Table 56. Varying The Granulometric Composition Of River Sand. Effect On Value Of, For Use In Cement Mortar

Composition of Sand as to Fineness.

Tensile Strength, Pounds per Square Inch.

Parts Used that Passed No. 20 Sieve and Retained on

No. 30.

Parts Used, 30-40

Parts Used that Passed No. 40

Sieve.

Portland Cement with Two Parts Sand to One Cement by Weight, at age of

Natural Cement with Three Parts Sand to One Cement by Weight, at age of

M

F

V

28 da.

6 mo.

lyr.

2yr.

28 da.

6 mo.

1 yr.

2 yr.

10

0

0

342

471

560

591

77

267

348

341

4

1

5

300

448

515

507

77

237

304

319

2

4

4

290

425

494

503

79

278

291

325

1

3

6

246

384

455

442

46

222

234

251

1

2

7

271

366

456

438

67

226

247

251

Note. River sand, mostly quartz, obtained at Point aux Pins. Each result mean of five briquets, all made by one molder.

262. Effect Of Moisture

The effect of a small amount of moisture on the bulk of a given weight of sand is not usually appreciated, but it may easily be shown that it is very marked. The results in Table 57 were obtained by adding small amounts of water to a given bulk of dry sand. Each time, after the water was added, the sand was stirred up and the weight of a given volume of the moist sand was obtained. It appears that the finer sands are affected more than coarse ones.

In the case of the limestone screenings 40-80, if we add but 3.7 per cent, water to a given quantity of dry sand, the bulk of the sand is so increased that if we take 1,000 c.c. of the, moist sand it will contain but 720 c.c. of dry sand. The voids are, of course, correspondingly increased from 54.5 per cent, to 67.2 per cent.

The cause of this increase in bulk is that each grain of sand is surrounded by a film of water which prevents the grains from lying close together after they have been disturbed. A large amount of air is also imprisoned in the mass. It may be noticed that the difference in bulk between moist and dry sand is greater when the measurements are made " loose".

Table 57. Volume Of Sand And Voids As Affected By The Addition Of Water

Ref.

Sand.

water

Expressed as Per Cent of Dry Sand by Weight

Weight of Dry Sand in One Liter of Moist Sand.

volume of Dry Sand in One Liter of

Moist Sand.

Percent. Voids in Sand by

volume.

kind.

fineness.

loose, grams.

shaken, grams.

loose, cu. cent.

shaken, cu. cent.

loose.

shaken.

a

b

c

d

e

f

g

h

i

Crushed

1

Limestone.

10-20

0.0

1288

1489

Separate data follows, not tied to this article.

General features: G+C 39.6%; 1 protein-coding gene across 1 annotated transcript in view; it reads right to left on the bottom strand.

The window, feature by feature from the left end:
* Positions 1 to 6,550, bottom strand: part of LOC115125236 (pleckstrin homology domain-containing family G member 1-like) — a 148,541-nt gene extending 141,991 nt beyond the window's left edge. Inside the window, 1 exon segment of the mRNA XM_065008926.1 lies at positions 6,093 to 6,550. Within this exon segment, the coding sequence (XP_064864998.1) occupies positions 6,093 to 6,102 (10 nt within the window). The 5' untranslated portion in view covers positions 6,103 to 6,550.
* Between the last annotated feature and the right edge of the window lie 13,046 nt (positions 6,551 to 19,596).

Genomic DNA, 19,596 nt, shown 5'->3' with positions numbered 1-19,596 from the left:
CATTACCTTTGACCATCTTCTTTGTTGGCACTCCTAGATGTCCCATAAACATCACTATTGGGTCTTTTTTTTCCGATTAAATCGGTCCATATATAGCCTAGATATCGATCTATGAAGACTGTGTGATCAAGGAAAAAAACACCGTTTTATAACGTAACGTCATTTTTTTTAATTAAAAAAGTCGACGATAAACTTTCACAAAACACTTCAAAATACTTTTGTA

1000

1000

2

"

"

4.8

1094

1367

849

919

. .

3

"

"

7.7

1023

1295

794

869

4

"

"

11.9

996

1276

773

857

. .

.

5

"

40-80

0.0

1214

1481

1000

1000

54.5

44.5

6

"

"

0.85

1124

1489

926

1005

57.9

44.2

7

"

"

1.5

1059

1470

872

993

60.3

44.9

8

"

"

2.2

950

1383

782

934

64.4

48.2

9

"

"

3.7

875

1298

720

877

67.2

51.4

10

"

"

6.3

824

1274

679

860

69.1

52.8

11

"

"

7.8

799

1266

658

855

70.0

52.6

12

"

"

12.3

817

1280

672

864

69.4

52.0

13

"

"

16.8

829

1306

683

881

69.0

51.1

14

"

"

20.2

836

1274

689

860

68.6

52.3

15

"

"

25.3

891

1357

783

916

66.6

49.1

16

"

"

30.3

1049

1270*

864

858*

. .

. .

17

"

Pass 80

0.0

1185

1500

1000

1000

. .

. .

18

"

"

2.4

1038

1394

873

929

. .

. .

19

"

"

5.1

835

1281

704

854

. .

. .

20

"

"

12.2

806

1310

680

873

. .

. .

21

"

Point aux

"

17.7

806

1260

680

840

. .

. .

22

Pins.

0.0

1725

. .

1000

. .

. .

. .

23

"

2.0

1405

. .

815

. .

. .

. .

24

"

4.0

1400

. .

810

. .

. .

. .

25

"

6.0

1400

. .

810

. .

. .

. .

26

"

10.0

1415

. .

820

. .

. .

. .

27

"

11.6

1425

. .

825

. .

. .

. .

28

"

18.4

1485

. .

860

. .

. .

. .

* Not jarred down in measure as much as usual. water rose to surface, Sand crumbled like damp earth.

Sieves No.

Fineness of Point Approx. size aux Pins Sand holes =

Percent, passing

20

30

40

50

80

.033

.022

.017

.012

.007

96.0

82.3

46.6

6.7

1.2

Note. 10-20 = passing No. 10 sieve (holes about .08 in. sq.) and retained on No. 20 sieve.

263. This subject is of great importance in proportioning mortars, because, in construction, the amounts of cement and sand are usually measured. Suppose it is desired to use a mixture of one hundred pounds of cement to four hundred pounds of sand, and for convenience we will suppose the packed cement and dry sand each weigh one hundred pounds per cubic foot. If now we use damp sand, containing about 3.5 per cent, water, instead of dry sand, and measure the materials, we would have four cubic feet of damp sand to one cubic foot of cement; but damp sand would contain only about 4 X 75 = 300 pounds of dry sand, and we would really have a one-to-three mixture instead of a one-to-four.